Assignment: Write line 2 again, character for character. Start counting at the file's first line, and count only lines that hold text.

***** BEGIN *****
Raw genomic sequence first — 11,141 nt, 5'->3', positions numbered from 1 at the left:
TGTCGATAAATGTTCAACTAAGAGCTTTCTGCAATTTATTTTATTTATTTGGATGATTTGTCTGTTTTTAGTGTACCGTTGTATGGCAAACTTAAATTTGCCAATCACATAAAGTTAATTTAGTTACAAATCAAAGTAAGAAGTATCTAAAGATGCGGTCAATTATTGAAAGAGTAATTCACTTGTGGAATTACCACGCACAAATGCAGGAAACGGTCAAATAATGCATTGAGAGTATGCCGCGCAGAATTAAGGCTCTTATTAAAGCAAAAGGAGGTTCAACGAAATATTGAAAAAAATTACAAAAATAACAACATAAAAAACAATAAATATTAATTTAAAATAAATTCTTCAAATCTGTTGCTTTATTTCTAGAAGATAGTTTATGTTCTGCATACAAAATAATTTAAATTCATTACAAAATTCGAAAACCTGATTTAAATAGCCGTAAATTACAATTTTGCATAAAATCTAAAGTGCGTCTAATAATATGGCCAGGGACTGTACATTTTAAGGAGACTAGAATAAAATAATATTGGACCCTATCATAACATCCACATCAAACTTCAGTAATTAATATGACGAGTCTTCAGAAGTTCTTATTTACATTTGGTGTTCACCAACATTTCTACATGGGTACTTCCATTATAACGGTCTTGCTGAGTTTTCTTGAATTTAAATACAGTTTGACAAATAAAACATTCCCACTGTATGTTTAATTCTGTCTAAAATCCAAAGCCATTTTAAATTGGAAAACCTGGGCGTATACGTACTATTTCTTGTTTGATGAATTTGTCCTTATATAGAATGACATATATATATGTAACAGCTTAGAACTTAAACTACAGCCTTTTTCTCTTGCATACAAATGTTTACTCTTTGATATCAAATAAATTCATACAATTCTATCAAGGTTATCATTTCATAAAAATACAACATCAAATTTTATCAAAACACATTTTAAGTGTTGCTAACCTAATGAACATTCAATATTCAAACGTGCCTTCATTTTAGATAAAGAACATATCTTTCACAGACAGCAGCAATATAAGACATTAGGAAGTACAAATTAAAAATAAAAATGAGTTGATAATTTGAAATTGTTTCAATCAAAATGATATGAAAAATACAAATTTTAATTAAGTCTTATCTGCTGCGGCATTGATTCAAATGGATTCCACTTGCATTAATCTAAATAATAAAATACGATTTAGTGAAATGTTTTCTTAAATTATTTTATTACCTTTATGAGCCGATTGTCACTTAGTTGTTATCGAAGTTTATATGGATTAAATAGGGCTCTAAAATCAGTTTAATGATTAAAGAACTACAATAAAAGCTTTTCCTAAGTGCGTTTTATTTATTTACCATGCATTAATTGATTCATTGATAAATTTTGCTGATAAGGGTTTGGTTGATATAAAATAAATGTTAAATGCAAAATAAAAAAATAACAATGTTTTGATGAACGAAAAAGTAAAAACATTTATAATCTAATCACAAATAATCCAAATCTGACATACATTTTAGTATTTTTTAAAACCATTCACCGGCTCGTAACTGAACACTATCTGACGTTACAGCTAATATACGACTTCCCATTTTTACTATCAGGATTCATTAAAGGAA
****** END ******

TGTCGATAAATGTTCAACTAAGAGCTTTCTGCAATTTATTTTATTTATTTGGATGATTTGTCTGTTTTTAGTGTACCGTTGTATGGCAAACTTAAATTTGCCAATCACATAAAGTTAATTTAGTTACAAATCAAAGTAAGAAGTATCTAAAGATGCGGTCAATTATTGAAAGAGTAATTCACTTGTGGAATTACCACGCACAAATGCAGGAAACGGTCAAATAATGCATTGAGAGTATGCCGCGCAGAATTAAGGCTCTTATTAAAGCAAAAGGAGGTTCAACGAAATATTGAAAAAAATTACAAAAATAACAACATAAAAAACAATAAATATTAATTTAAAATAAATTCTTCAAATCTGTTGCTTTATTTCTAGAAGATAGTTTATGTTCTGCATACAAAATAATTTAAATTCATTACAAAATTCGAAAACCTGATTTAAATAGCCGTAAATTACAATTTTGCATAAAATCTAAAGTGCGTCTAATAATATGGCCAGGGACTGTACATTTTAAGGAGACTAGAATAAAATAATATTGGACCCTATCATAACATCCACATCAAACTTCAGTAATTAATATGACGAGTCTTCAGAAGTTCTTATTTACATTTGGTGTTCACCAACATTTCTACATGGGTACTTCCATTATAACGGTCTTGCTGAGTTTTCTTGAATTTAAATACAGTTTGACAAATAAAACATTCCCACTGTATGTTTAATTCTGTCTAAAATCCAAAGCCATTTTAAATTGGAAAACCTGGGCGTATACGTACTATTTCTTGTTTGATGAATTTGTCCTTATATAGAATGACATATATATATGTAACAGCTTAGAACTTAAACTACAGCCTTTTTCTCTTGCATACAAATGTTTACTCTTTGATATCAAATAAATTCATACAATTCTATCAAGGTTATCATTTCATAAAAATACAACATCAAATTTTATCAAAACACATTTTAAGTGTTGCTAACCTAATGAACATTCAATATTCAAACGTGCCTTCATTTTAGATAAAGAACATATCTTTCACAGACAGCAGCAATATAAGACATTAGGAAGTACAAATTAAAAATAAAAATGAGTTGATAATTTGAAATTGTTTCAATCAAAATGATATGAAAAATACAAATTTTAATTAAGTCTTATCTGCTGCGGCATTGATTCAAATGGATTCCACTTGCATTAATCTAAATAATAAAATACGATTTAGTGAAATGTTTTCTTAAATTATTTTATTACCTTTATGAGCCGATTGTCACTTAGTTGTTATCGAAGTTTATATGGATTAAATAGGGCTCTAAAATCAGTTTAATGATTAAAGAACTACAATAAAAGCTTTTCCTAAGTGCGTTTTATTTATTTACCATGCATTAATTGATTCATTGATAAATTTTGCTGATAAGGGTTTGGTTGATATAAAATAAATGTTAAATGCAAAATAAAAAAATAACAATGTTTTGATGAACGAAAAAGTAAAAACATTTATAATCTAATCACAAATAATCCAAATCTGACATACATTTTAGTATTTTTTAAAACCATTCACCGGCTCGTAACTGAACACTATCTGACGTTACAGCTAATATACGACTTCCCATTTTTACTATCAGGATTCATTAAAGGAA